Thursday, July 8, 2021

Northern Serengeti and The Great Migration, Tanzania: July 7, 2021


Leaving Kubu Kubu in Central Serengeti, we drove north toward the Mara River hoping to see some of the great wildebeest migration. It didn't take long before we came across some of the lines of wildebeest headed north.

The Great Wildebeest Migration, the largest mammal migration on Earth, travels through Tanzania's Serengeti National Park. Over two million wildebeest accompanied by smaller numbers of zebras and antelope follow the rains looking for green grass and fresh water. Because it is instinct and weather driven, no one is able to give an exact date for the start. The migration is really a 1,000 mile, 12-month circle with no beginning or end.

In February in the highlands of Ngorongoro Crater 12,000 wildebeest babies a day are born over a 3-week period. Here the weakest, most vulnerable young are picked off by predators. 

April to June heavy rains drive wildebeest northwest through central Serengeti and past the hazards hiding among the Simba kopje. The males are in rut during this time.

July to October begins the dry season which triggers herds to attempt the perilous crossing (hungry crocodiles) of the Mara River on their way north to new grass in the Massai Mara in Kenya. 

November to December the herds leave the now over-grazed land of the Massai Mara and begin their journey south toward Ngorongoro where the females, now pregnant, will give birth and the migration cycle begins again. The females will even put off delivering their calves until they sense the coming rain.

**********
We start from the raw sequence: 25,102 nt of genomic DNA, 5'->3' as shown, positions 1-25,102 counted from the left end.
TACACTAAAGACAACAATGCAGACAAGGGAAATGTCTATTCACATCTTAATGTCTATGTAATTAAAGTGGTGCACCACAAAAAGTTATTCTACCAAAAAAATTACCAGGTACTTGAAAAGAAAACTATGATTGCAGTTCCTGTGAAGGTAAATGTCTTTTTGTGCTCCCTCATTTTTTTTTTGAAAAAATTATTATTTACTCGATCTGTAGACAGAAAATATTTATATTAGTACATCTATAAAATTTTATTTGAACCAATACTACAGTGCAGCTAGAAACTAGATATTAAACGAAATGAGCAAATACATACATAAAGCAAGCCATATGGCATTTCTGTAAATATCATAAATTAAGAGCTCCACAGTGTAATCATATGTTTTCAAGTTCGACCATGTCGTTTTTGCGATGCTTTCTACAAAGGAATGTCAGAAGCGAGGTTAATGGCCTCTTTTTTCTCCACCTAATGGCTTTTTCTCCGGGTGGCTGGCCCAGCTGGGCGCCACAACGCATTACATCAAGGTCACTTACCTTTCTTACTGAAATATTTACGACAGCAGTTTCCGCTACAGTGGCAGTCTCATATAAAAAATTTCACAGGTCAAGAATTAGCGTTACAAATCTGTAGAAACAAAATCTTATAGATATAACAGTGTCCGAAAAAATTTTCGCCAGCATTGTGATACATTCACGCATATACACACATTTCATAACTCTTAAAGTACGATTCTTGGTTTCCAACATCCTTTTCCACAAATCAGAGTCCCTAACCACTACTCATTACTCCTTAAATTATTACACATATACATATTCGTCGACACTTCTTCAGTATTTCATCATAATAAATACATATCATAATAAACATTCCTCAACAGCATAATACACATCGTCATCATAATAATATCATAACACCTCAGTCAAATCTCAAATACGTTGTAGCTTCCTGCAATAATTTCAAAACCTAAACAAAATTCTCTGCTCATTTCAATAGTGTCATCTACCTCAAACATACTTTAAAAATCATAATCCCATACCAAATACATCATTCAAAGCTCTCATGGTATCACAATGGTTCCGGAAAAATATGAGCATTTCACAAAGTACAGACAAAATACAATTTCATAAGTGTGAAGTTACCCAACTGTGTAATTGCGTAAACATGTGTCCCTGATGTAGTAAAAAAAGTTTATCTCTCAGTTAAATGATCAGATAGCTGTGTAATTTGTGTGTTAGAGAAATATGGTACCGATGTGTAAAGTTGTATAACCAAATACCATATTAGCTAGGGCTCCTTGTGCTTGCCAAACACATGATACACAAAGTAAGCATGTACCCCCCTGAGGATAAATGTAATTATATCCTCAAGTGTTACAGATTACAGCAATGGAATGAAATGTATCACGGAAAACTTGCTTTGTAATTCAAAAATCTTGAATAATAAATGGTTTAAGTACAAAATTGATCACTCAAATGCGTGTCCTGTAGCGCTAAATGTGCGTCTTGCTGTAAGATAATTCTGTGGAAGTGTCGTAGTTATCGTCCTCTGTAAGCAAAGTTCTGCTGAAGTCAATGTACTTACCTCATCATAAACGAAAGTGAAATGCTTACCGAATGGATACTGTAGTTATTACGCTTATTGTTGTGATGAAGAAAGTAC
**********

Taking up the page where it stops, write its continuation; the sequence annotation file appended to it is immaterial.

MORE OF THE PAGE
Our driver explained that the migration has a head, a belly, and a tail. So far we've seen some of the head of the migration. We're hoping that when we get to the Mara River, we'll see some of the belly or a mass of wildebeest crossing the river.

Along the way we ran into more of the migration's head. There were thousands of wildebeest here. For some it was a speed dating event, for some they just followed in a line behind the wildebeest in front. There were many 4-month old babies with their short horns on their very first migration journey.

Four-month old wildebeest
After watching the group, I would say there are very indecisive. Although I couldn't see it, they were trying to cross a stream. The lines of wildebeest filed toward the stream and out of sight. Then, they rushed back. Repeat.

Going
Returning
Going again

Although interesting, we needed to get going. Not too far away we passed a "controlled" burn site with no person in sight. For a few days the air has been smokey as a result of these controlled burns. The Marabou Stork was happy to lunch on barbecued grasshoppers. In some of the earlier burned over areas, grass was already returning and grazers were taking advantage of the fresh blades.


Marabou Stork at the Barbecue
Flat tire #2 - no more spares
Tire fixed and we met up with the rest of our group for a picnic lunch at a river filled with hippos.




The rest of the day was spent getting the spare tires repaired and to our night's lodging. The tire shop took quite a while to fix the two flats, but the tire shop was across the street from the busiest corner in town. Customers came and went constantly from this shop that was selling grain.


We stayed at Mara Under Canvas. Our room was a large tent complete with bathroom and shower facilities. The tent camp is moved each year so no part of it was permanent. This year it was in the path of some of the migrating wildebeest who provided a lovely sonorous soundtrack to the evening. I found their deep-voiced lullaby so calming and sleep inducing. As long as the wildebeest were present, I knew there were no predators about.

No comments:

Post a Comment